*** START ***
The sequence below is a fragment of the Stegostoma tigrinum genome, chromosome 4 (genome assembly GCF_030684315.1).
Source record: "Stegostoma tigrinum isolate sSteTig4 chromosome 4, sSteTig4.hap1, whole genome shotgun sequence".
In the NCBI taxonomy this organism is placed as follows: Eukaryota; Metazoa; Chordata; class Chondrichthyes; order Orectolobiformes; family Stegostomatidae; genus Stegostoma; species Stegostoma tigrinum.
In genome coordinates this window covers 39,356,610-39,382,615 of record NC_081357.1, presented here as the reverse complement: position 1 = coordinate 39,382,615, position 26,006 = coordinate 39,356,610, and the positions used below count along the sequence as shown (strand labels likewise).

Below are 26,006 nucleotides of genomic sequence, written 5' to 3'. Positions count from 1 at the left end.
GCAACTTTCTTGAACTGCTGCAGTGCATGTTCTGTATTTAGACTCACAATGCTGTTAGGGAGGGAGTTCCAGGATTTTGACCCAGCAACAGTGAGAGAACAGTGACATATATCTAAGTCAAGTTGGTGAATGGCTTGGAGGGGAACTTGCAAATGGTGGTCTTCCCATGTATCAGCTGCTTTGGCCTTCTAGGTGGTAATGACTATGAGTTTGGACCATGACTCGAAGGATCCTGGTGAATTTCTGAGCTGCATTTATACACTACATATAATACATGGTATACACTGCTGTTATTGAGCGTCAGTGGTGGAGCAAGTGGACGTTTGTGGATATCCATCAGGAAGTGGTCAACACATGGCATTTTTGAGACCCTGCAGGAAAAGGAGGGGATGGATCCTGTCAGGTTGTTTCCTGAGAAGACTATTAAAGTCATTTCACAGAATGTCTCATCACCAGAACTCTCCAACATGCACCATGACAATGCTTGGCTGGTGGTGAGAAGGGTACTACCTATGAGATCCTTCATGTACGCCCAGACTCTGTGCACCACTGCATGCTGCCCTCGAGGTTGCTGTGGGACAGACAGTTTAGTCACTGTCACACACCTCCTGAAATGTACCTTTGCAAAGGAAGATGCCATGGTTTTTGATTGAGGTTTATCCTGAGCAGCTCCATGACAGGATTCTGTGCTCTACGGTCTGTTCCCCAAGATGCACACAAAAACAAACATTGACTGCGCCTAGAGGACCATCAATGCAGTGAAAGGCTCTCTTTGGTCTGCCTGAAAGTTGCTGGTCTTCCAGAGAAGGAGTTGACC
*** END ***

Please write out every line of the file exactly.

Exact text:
The sequence below is a fragment of the Stegostoma tigrinum genome, chromosome 4 (genome assembly GCF_030684315.1).
Source record: "Stegostoma tigrinum isolate sSteTig4 chromosome 4, sSteTig4.hap1, whole genome shotgun sequence".
In the NCBI taxonomy this organism is placed as follows: Eukaryota; Metazoa; Chordata; class Chondrichthyes; order Orectolobiformes; family Stegostomatidae; genus Stegostoma; species Stegostoma tigrinum.
In genome coordinates this window covers 39,356,610-39,382,615 of record NC_081357.1, presented here as the reverse complement: position 1 = coordinate 39,382,615, position 26,006 = coordinate 39,356,610, and the positions used below count along the sequence as shown (strand labels likewise).

Below are 26,006 nucleotides of genomic sequence, written 5' to 3'. Positions count from 1 at the left end.
GCAACTTTCTTGAACTGCTGCAGTGCATGTTCTGTATTTAGACTCACAATGCTGTTAGGGAGGGAGTTCCAGGATTTTGACCCAGCAACAGTGAGAGAACAGTGACATATATCTAAGTCAAGTTGGTGAATGGCTTGGAGGGGAACTTGCAAATGGTGGTCTTCCCATGTATCAGCTGCTTTGGCCTTCTAGGTGGTAATGACTATGAGTTTGGACCATGACTCGAAGGATCCTGGTGAATTTCTGAGCTGCATTTATACACTACATATAATACATGGTATACACTGCTGTTATTGAGCGTCAGTGGTGGAGCAAGTGGACGTTTGTGGATATCCATCAGGAAGTGGTCAACACATGGCATTTTTGAGACCCTGCAGGAAAAGGAGGGGATGGATCCTGTCAGGTTGTTTCCTGAGAAGACTATTAAAGTCATTTCACAGAATGTCTCATCACCAGAACTCTCCAACATGCACCATGACAATGCTTGGCTGGTGGTGAGAAGGGTACTACCTATGAGATCCTTCATGTACGCCCAGACTCTGTGCACCACTGCATGCTGCCCTCGAGGTTGCTGTGGGACAGACAGTTTAGTCACTGTCACACACCTCCTGAAATGTACCTTTGCAAAGGAAGATGCCATGGTTTTTGATTGAGGTTTATCCTGAGCAGCTCCATGACAGGATTCTGTGCTCTACGGTCTGTTCCCCAAGATGCACACAAAAACAAACATTGACTGCGCCTAGAGGACCATCAATGCAGTGAAAGGCTCTCTTTGGTCTGCCTGAAAGTTGCTGGTCTTCCAGAGAAGGAGTTGACC